Mark Twain as a Literary Artist


This book is an attempt to evaluate Mark Twain as professional author, as craftsman, indeed as literary artist. Its starting point was my conviction that Mark Twain was much more the conscious craftsman than is generally believed; but the phase of the subject which became most interesting to me was the way in which Mark Twain's work reflects his basic attitudes towards mankind, towards life itself; finally, the study led to the application of certain aesthetic principles to that work. At the risk of overemphasis, I have stressed a side of Mark Twain which has hitherto been largely overlooked. It is not that many things formerly said of him have not been true; it is only that these things, too, need to be said. In the light of much new material by Mark Twain, published since 1935, a revaluation is called for. The analysis I have made has required extensive quotation, since I believe that the reader should view the evidence which has led me to certain formulations about Mark Twain. In using this method, I echo F. O. Matthiessen in saying that "Only thus can the reader share in the process of testing the critic's judgments, and thereby reach his own."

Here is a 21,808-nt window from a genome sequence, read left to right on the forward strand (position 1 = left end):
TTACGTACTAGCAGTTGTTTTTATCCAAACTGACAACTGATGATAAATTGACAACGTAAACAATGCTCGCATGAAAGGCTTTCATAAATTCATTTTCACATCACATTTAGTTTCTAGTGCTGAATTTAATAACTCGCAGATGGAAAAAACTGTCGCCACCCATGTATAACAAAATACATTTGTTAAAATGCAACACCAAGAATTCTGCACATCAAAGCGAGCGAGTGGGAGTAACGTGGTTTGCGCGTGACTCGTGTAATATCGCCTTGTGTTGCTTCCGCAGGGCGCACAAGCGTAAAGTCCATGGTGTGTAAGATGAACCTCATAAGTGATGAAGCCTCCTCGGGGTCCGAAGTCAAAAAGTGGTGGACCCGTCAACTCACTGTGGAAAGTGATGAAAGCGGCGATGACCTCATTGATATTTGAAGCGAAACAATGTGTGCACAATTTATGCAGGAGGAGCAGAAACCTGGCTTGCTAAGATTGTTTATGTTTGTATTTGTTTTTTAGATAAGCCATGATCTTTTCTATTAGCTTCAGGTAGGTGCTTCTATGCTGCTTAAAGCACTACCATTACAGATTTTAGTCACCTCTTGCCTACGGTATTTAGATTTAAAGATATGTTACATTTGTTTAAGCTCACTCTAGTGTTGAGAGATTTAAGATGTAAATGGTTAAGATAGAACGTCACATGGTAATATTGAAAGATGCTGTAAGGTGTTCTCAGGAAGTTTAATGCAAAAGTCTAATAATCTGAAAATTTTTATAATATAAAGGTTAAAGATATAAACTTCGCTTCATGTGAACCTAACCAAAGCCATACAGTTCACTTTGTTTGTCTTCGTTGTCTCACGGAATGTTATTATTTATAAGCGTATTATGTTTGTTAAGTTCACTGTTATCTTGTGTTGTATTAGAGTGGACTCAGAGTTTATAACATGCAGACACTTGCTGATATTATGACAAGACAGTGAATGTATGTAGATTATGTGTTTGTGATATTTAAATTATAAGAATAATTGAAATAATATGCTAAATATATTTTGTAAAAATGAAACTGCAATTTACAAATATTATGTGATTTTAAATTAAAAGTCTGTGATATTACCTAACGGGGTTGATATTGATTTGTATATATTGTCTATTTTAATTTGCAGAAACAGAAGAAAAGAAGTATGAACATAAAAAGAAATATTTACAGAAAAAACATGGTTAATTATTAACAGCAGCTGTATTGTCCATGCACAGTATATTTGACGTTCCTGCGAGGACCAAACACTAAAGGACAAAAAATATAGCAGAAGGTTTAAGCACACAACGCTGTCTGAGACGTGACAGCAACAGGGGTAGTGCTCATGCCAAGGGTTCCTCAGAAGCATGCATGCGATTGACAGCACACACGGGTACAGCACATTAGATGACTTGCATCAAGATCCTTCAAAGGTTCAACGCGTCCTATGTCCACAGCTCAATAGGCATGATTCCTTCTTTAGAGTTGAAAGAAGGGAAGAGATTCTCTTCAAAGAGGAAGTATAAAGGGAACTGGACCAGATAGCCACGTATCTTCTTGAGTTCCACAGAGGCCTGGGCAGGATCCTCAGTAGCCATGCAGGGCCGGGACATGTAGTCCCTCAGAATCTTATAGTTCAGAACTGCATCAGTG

Excellent studies of special phases of Mark Twain's life and work have been published, notably those of Ivan Benson, DeLancey Ferguson, and Effie Mona Mack. The Mark Twain specialists to whom I am most heavily indebted, however, are Bernard DeVoto, Walter Blair, Minnie M. Brashear, Van Wyck Brooks, and Edward Wagenknecht. In fact, I have read and re-read Mr. DeVoto, Mr. Blair, and Mrs. Wagenknecht, and my debt to them is profound. Mr. Brooks, too, I have found stimulating, even when I have disagreed with him, just as I have occasionally disagreed with Mr. DeVoto and Mr. Wagenknecht. Other numerous indebtednesses I have tried to list in my text or notes. A flood of Mark Twain criticism has poured through the literary journals in recent years; I have read a good part of it, and I am deeply grateful to the various writers who have worked with perception in this field. The book lying outside my subject which has been of greatest benefit is F. O. Matthiessen American Renaissance; its author's sensitive treatment and...

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